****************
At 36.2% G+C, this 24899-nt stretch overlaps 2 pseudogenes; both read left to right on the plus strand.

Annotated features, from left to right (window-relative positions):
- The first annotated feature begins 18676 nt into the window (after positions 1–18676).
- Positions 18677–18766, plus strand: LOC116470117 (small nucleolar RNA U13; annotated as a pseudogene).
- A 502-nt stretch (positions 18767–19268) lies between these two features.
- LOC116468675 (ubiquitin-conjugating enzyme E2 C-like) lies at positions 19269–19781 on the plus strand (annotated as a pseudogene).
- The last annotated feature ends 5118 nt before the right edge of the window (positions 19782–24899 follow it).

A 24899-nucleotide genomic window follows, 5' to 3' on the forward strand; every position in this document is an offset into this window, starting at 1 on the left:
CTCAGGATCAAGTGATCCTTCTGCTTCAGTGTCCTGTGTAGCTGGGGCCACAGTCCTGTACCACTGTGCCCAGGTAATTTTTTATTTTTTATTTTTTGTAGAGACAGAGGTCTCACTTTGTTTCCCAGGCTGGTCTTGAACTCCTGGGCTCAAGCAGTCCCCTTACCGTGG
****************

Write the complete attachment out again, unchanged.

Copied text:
At 36.2% G+C, this 24899-nt stretch overlaps 2 pseudogenes; both read left to right on the plus strand.

Annotated features, from left to right (window-relative positions):
- The first annotated feature begins 18676 nt into the window (after positions 1–18676).
- Positions 18677–18766, plus strand: LOC116470117 (small nucleolar RNA U13; annotated as a pseudogene).
- A 502-nt stretch (positions 18767–19268) lies between these two features.
- LOC116468675 (ubiquitin-conjugating enzyme E2 C-like) lies at positions 19269–19781 on the plus strand (annotated as a pseudogene).
- The last annotated feature ends 5118 nt before the right edge of the window (positions 19782–24899 follow it).

A 24899-nucleotide genomic window follows, 5' to 3' on the forward strand; every position in this document is an offset into this window, starting at 1 on the left:
CTCAGGATCAAGTGATCCTTCTGCTTCAGTGTCCTGTGTAGCTGGGGCCACAGTCCTGTACCACTGTGCCCAGGTAATTTTTTATTTTTTATTTTTTGTAGAGACAGAGGTCTCACTTTGTTTCCCAGGCTGGTCTTGAACTCCTGGGCTCAAGCAGTCCCCTTACCGTGG